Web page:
Friday, 10 January 2014

Flares at Barton Moss

I will begin this post with a caveat - any movement or group will attract its fair share of idiots, with whom the majority of that movement would prefer not to be identified with. For example, there are plenty of people who seem to support shale development with whom I would prefer not to be associated.

Nevertheless, having in recent months experienced at first hand dishonesty from an anti-fracking protest group, this post seems necessary, although I am loathe to write it.

In recent weeks we have seen continued protest outside IGas's drilling site near Manchester. While this protest hasn't attracted quite the same amount of media attention as Balcombe did (perhaps the greater distance from London is a factor), the apparent firing of a flare gun at a police helicopter landing at Barton airfield did make many national news outlets.

The accusation prompted a rapid denial from the organisers of the protest camp. However, comments on blogs associated with the camp appear to paint a different picture (see the comments on this blog).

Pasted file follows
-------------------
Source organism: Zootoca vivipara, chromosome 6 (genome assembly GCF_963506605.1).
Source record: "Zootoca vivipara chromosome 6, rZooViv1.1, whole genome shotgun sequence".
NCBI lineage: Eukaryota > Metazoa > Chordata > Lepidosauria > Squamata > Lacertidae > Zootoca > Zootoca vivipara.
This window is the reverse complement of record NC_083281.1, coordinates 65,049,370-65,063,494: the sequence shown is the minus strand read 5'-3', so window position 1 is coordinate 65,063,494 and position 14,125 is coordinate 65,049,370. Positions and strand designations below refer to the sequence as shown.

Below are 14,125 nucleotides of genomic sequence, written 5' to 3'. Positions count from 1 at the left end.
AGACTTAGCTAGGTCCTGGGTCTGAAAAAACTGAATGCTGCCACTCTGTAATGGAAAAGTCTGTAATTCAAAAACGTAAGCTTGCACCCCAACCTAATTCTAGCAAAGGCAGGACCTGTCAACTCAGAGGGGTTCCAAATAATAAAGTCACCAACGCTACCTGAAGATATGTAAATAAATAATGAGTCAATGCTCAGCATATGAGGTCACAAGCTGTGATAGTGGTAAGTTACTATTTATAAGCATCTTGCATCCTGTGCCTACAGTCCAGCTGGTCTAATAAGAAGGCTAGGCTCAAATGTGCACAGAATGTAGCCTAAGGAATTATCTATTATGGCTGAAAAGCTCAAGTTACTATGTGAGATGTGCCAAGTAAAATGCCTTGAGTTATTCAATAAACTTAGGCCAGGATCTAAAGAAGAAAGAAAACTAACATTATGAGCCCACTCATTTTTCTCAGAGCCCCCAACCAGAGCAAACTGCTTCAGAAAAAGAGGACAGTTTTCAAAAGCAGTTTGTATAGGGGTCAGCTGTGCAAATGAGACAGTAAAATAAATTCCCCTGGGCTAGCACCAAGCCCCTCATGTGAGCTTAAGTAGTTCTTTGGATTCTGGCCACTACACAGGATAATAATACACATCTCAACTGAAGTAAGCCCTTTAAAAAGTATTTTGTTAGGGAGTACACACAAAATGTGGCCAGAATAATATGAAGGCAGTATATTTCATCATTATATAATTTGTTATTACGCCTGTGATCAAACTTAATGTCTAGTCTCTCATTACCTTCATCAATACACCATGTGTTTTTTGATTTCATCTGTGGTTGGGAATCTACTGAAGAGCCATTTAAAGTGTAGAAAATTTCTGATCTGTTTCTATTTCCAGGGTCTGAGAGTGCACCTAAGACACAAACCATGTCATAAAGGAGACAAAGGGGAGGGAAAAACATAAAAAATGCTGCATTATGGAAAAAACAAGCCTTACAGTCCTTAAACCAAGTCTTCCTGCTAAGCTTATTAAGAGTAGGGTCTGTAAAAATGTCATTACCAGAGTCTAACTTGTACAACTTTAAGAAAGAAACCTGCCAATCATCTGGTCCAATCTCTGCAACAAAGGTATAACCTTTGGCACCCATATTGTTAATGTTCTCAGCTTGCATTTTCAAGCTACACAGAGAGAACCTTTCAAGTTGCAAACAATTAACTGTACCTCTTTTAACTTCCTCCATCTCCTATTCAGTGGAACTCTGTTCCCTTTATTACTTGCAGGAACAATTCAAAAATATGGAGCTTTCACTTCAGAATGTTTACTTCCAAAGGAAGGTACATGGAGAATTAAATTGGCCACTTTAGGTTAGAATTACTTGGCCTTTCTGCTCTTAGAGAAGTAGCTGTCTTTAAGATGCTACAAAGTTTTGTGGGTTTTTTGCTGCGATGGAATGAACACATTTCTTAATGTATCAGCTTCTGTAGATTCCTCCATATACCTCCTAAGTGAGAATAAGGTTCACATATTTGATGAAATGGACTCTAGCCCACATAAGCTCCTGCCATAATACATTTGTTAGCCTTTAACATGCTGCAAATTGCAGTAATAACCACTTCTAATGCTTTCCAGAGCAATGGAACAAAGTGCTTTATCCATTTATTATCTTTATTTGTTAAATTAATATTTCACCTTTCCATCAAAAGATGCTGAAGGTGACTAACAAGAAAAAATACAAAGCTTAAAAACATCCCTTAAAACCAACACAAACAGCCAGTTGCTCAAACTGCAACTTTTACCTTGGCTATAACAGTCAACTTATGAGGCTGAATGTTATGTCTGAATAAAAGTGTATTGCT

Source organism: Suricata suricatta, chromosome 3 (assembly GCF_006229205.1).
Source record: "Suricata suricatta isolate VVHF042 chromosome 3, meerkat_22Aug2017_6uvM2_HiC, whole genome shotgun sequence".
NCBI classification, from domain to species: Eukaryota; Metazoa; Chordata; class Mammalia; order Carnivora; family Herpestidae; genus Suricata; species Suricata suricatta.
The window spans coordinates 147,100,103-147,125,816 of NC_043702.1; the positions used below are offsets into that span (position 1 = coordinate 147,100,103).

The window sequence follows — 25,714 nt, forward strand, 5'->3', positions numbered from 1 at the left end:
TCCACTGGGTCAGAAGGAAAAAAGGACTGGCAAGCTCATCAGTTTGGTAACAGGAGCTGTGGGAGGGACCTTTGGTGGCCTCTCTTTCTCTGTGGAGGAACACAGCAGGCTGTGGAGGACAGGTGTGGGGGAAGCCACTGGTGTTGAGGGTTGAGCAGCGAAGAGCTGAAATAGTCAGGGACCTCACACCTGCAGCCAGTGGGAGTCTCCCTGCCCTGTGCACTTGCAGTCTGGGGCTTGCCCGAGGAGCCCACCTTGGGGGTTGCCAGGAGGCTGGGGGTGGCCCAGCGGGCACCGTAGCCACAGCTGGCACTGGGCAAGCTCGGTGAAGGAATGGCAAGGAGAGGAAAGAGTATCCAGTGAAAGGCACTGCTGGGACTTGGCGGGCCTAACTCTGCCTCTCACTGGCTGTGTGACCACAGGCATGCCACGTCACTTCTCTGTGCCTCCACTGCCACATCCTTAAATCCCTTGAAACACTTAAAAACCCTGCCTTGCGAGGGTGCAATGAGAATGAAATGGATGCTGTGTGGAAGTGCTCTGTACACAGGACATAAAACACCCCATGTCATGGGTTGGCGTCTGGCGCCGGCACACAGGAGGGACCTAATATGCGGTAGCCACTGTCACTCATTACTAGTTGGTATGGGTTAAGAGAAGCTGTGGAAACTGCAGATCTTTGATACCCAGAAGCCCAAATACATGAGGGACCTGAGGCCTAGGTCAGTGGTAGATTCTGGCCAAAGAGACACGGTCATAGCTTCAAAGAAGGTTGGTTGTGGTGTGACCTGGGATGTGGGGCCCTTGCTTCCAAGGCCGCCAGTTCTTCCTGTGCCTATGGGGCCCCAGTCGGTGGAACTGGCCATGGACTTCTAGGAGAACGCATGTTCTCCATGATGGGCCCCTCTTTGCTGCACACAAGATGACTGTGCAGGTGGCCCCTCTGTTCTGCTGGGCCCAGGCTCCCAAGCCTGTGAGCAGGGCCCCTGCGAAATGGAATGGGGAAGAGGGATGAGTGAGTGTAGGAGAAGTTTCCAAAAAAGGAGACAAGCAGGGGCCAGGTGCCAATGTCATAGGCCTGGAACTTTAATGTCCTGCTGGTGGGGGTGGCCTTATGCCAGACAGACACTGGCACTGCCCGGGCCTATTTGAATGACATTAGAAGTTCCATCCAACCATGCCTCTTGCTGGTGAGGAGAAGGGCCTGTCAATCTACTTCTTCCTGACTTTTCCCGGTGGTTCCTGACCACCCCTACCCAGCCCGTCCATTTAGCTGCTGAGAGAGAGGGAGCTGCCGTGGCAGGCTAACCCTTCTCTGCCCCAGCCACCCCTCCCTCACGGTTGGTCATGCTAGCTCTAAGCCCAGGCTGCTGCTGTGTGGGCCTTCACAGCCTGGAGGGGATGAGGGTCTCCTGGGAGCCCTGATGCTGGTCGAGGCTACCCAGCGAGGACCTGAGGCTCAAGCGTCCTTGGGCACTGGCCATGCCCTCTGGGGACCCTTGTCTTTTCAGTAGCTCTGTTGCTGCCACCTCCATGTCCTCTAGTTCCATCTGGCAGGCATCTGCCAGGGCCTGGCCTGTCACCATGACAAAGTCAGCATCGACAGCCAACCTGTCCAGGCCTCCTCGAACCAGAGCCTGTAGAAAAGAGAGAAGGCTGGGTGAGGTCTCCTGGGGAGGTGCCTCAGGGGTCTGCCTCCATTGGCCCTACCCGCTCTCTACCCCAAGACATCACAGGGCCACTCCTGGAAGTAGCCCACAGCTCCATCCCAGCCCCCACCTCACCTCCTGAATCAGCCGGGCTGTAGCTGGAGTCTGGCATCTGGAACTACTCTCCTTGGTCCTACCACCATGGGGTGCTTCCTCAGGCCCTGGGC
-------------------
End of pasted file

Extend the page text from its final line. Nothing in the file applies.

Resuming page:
Again, another caveat - while these posts, apparently from protest camp members, seem genuine, there is no way of confirming this, so I would welcome any correction in this regard if required.

These posts appear to show that the protest organisers knew that a flare had been fired, and who had fired it, but that the negative publicity attracted by admitting this would have been too difficult to face, and therefore the decision for outright denial was taken instead.

The purpose of this post is not to criticise the main body of protestors. There will always be people willing to hijack genuine protests for more nefarious ends, and I can imagine that preventing this from happening is a very difficult challenge for organisers. It seems that they have acted swiftly in ejecting the flare-firer from their camp.

My particular concern, however, is the lack of honesty from the protest organisers. Rather than admit to an idiot, now ejected, in their ranks, they have chosen outright denial.

Both sides of the shale debate will of course always try to marshall the available evidence such that their position seems the more reasonable - this is the nature of debate over heated topics, particularly when further subjected to the polarising glare of the media. However, in this case the sheer chutzpah to issue a flat out denial, when knowing this not to be the case, shows in my opinion a rather concerning attitude to honesty.

1 comment:

  1. It doesn't add up...11 January 2014 at 06:44

    That's odd. Just 7km from BBC Salford Quays. Perhaps they were tipped off not to give it Balcombe style support?